Academic Misconduct in a High Tech World: Applying Old Law to New Tricks
Concurrent Session 6
Online classes are not the only educational innovation spawned by the advent of the Internet. It also facilitates academic misconduct through student use of online paper mills, test-taking services, whole-class taking services, and course specific crowd-sourced study resources. This presentation examines the current legal environment of such high tech improprieties.
Over the course of 2016, a number of headlines highlighted the underbelly of the Internet in relation to academic misconduct. Cheating has gone high tech and it is no longer a simple matter of copy and paste. The “U. of Iowa Investigates Possible Cheating in Online Courses” talks about students who allegedly recruited others to take their online tests for them. “The New Cheating Economy” examines online paper mills and companies students can hire to take entire courses for them. “Confessions of a Fixer” details how a former coach facilitated a scheme that assisted athletes in cheating their way through college sometimes without the students even being aware of it. Then there are web sites such as Course Hero that provide course specific crowd-sourced study resources. The study resources are organized by university, course name and number, and often include the faculty member’s name as well. Students post the resources for others to use. This sometimes includes tests and assignments with answers.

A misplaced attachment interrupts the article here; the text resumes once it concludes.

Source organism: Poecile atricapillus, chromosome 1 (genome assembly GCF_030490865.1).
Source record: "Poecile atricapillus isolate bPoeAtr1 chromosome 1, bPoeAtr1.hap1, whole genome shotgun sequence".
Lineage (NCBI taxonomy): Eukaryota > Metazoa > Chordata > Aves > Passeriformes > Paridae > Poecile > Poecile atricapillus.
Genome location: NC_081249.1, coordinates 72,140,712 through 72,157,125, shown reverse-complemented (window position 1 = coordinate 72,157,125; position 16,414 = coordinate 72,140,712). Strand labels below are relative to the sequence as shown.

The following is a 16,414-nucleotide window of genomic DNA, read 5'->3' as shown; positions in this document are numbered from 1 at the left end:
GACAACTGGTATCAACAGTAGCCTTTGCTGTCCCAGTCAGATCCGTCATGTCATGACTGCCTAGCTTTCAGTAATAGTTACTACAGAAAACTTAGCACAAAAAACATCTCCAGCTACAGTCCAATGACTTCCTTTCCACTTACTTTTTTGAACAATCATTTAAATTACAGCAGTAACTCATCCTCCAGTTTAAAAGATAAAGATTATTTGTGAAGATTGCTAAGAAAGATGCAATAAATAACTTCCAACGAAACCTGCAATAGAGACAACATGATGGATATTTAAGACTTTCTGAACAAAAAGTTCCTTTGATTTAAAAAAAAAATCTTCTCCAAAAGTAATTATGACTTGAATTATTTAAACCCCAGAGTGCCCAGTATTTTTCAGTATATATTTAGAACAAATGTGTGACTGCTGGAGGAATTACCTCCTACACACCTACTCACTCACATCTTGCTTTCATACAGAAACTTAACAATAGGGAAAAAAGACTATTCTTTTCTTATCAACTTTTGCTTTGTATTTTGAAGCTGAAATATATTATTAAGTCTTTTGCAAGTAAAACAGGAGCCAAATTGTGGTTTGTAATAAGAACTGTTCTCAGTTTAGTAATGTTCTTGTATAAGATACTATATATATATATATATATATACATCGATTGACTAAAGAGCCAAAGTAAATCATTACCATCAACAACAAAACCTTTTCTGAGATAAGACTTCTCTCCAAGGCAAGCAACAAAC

It is incumbent on today’s educational leaders to address these threats to the integrity of modern education. While the fit may be clunky and albeit not designed with information technologies in mind, there are legal tools that can be employed in response. First, colleges and universities can incorporate relevant academic misconduct policies specifically addressing high tech cheating. Second, it is well established law that colleges and universities can withhold or revoke a student’s degree for academic fraud. This rule does not change when that fraud is perpetrated online. Third, a number of states have laws prohibiting companies from selling term papers to students. Finally, faculty members who find their course materials improperly posted to a crowd-sourced study resources site can get them removed by sending the site a D.C.M.A. take-down notice.
This presentation examines the various forms of modern academic misconduct in today’s high tech environment in light of the old laws that apply to these new tricks.